1. Both partners have a mindset of growth, which means that both partners are open to learning about themselves. This requires a certain degree of humility (opposite of arrogance) and the willingness to hear your partner when he or she reflects back your flaws that need attention. This reflection can be done in a loving way (as happens in the first model), but if it’s done in a volatile and blaming way (as often happens in the second model), hopefully the kernel of truth embedded in the cannonballs of blame can still be heard.

2. An awareness that love grows over time, and that it takes years, if not decades, to grow a healthy marriage garden. If you enter marriage with the expectation that you’re supposed to “have it all”, you will be sorely disappointed, and will be more apt to entertain the notion that there’s a “better match” for you. But if you understand that, over time, you will grow more toward each other, you will have the patience necessary to wade through the difficult years.

If you have these two basic mindsets, I believe that everyone ends up in pretty much the same place: The couples who bemoan the lack of strong connection or chemistry find their ways of opening and becoming more vulnerable with each other and, thus, growing the connection and chemistry, and the couples who have plenty of connection but struggle with volatility and reactivity learn to temper their feelings and communicate in a more loving way. If we stay with the inner work and relationship work, we’ll grow and intertwine in healthy ways, like the invisible roots and ultimately the uppermost branches of two trees who remain together, side-by-side, for a lifetime.

76 comments to Is There a Better Match for Me?

  • Laura

    Hi Sheryl, thank you for this post. It really resonates with me. My boyfriend and I would be the calm couple explained above and could meet every point you have detailed, especially the lack of sexual chemistry and feeling like ‘friends’. This is a key reason my anxiety started as I have never had a big sex drive and it has dimished over the last 15 months of our relationship. I worry about it every day but my anxiety prevents any major developments in that area as I am afraid my key fear will be realized, that we are just friends. Can you offer any advice to meet this issue and resolve it if at all possible?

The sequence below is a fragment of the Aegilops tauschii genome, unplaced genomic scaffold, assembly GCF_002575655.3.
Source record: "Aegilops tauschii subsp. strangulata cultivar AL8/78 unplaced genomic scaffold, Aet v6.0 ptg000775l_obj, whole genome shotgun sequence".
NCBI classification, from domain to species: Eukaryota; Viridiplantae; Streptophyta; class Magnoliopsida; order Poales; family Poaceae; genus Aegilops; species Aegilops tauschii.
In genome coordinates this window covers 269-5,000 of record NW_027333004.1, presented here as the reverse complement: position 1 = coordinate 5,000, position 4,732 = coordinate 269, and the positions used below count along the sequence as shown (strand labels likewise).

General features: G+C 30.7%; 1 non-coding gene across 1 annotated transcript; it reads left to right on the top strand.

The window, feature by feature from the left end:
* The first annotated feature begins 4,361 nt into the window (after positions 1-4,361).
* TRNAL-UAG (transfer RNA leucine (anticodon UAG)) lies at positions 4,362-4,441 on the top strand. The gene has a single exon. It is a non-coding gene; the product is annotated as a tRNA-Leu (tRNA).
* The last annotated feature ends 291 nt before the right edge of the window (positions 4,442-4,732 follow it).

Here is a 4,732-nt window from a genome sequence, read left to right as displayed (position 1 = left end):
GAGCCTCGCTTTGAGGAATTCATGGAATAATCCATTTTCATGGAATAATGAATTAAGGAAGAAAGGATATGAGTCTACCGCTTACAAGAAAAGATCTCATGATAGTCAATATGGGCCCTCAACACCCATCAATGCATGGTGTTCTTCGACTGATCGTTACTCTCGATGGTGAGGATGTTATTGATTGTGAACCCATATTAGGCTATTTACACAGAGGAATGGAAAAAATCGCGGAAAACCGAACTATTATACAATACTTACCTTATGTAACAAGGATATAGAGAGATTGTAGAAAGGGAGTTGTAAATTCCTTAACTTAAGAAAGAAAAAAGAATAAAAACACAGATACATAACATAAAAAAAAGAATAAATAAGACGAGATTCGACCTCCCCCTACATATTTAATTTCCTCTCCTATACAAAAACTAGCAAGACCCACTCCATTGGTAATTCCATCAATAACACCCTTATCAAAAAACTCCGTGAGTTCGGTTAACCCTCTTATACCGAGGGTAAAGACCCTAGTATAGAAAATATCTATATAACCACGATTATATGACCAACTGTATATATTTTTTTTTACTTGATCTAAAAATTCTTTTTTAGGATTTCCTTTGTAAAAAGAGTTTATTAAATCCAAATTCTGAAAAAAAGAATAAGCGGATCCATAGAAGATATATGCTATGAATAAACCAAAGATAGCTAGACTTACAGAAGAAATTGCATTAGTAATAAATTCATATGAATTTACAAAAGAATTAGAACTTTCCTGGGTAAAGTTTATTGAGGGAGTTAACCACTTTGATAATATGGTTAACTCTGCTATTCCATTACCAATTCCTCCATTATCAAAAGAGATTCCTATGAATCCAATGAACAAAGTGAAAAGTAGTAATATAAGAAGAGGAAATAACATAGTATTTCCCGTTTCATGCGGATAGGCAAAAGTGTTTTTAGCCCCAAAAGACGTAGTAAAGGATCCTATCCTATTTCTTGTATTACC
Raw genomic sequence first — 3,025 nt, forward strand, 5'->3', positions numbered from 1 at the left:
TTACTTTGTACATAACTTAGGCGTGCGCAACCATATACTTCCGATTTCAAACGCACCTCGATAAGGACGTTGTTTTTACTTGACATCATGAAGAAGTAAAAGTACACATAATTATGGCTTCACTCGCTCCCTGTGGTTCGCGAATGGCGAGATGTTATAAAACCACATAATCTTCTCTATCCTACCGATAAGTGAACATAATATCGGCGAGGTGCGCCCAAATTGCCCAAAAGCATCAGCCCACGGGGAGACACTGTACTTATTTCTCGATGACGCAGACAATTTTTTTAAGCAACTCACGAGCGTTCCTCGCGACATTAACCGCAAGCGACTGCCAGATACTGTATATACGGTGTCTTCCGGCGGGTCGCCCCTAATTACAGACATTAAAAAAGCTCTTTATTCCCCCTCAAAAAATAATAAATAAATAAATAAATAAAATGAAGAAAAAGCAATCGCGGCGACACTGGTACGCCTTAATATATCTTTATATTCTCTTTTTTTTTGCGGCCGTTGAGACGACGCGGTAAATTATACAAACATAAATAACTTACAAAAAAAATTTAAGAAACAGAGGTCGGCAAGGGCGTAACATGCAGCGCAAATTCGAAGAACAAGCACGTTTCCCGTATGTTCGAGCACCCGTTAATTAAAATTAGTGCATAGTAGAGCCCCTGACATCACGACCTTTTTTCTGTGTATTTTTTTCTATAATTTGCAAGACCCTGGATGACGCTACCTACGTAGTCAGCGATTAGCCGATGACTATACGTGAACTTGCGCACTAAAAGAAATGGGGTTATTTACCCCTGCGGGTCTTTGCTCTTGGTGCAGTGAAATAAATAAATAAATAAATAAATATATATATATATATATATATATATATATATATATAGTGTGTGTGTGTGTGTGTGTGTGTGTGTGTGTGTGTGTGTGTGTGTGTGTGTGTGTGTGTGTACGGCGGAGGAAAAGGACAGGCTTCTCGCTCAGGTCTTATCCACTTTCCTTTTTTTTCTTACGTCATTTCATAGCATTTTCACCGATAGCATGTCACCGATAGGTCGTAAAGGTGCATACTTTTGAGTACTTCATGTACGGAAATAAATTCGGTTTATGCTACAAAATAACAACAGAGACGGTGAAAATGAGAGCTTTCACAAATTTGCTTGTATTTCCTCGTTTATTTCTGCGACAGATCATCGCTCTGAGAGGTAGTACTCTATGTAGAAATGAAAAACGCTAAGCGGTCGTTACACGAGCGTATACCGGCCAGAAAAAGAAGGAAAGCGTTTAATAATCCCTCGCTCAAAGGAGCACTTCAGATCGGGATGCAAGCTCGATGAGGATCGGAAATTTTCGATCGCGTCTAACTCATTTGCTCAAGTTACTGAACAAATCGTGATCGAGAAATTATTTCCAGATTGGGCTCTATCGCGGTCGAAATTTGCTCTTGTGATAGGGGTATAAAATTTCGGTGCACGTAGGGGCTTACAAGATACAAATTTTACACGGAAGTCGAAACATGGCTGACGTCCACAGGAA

• Theboxer

    Hi Sheryl! This is the first time I leave a comment but I’ve been following your blog for a few months now. I finally decided to comment because this post in particular spoke to me. I belong in the first group, (the calm pairing with some disconnect) and the only problem that I have with my partner of 2 years is that I don’t ever want sex. We were friends before we got together, we still are best friends, we see each other as often as we can, we like cuddling, kissing, holding hands, talking about anything that comes to our mind, and we’re always there for each other.We’re planning a future together because we feel comfortable with each other and can’t imagine being with someone else. He is the best guy I could ask for, good-looking, caring, smart, makes me laugh, and treats me like a princess… but I’ve always felt like I love him, but am not “in love” with him. I’m sure you heard this many times. All this anxiety is caused by the fact that sex isn’t my priority, really. When I look at him I see a good partner and I think “he’s handsome”, but I never think “wow he’s so hot, I wanna have sex right now”. To be fair, I’ve never felt that way with anyone, so I’m starting to think it’s not a matter of attraction, and there’s something wrong with me. I feel guilty when we do have sex because I think I’d rather cuddle and kiss than make love, and in my head, this means that we’re just friends and I should leave him. I feel so guilty. You said we have to be willing to improve ourselves for the sake of the relationship and I am, I’d do anything to get over this issue and feel more connected to my wonderful, loving partner who deserves all the best. My question is, does it sound to you like this relationship is doomed because of my lack of sex drive, or do you think we have a chance? And if you think we can improve, where do we begin? My bf said he will give up sex forever if that’s what it takes to be with me, but I don’t think that’s the solution to our problem. Also, I read your article “sex begets sex” and I know the less I do it, the less I desire it, but I just can’t bring myself to even begin when all I feel is guilt. Please give me some advice, and sorry for the long-ish post.

    • H

      I am in this situation atm, I cannot believe I am not the only one! I am a bit similar to you. I have had always had trouble with intimacy but not with my boyfriend that much. But just recently I am really not interest in sex at all. I would rather cuddle and kiss like you said. And it’s only until I really think about that I panic, otherwise it wouldn’t have bothered me at all I would of just carried on very content. My boyfriend wanted sex the other day and I was not in the mood st all, I just couldn’t be bothered! And in the end I gave in, because I knew he wanted to and I thought like you ‘the more you do it the more you desire it’ but for the first time ever I just didn’t want to be touched I was cringing the whole time because I really was not in the mood at all. I feel so guilty for this!!!! So I totally understand what you mean when you feel guilty for it. You are not alone!!!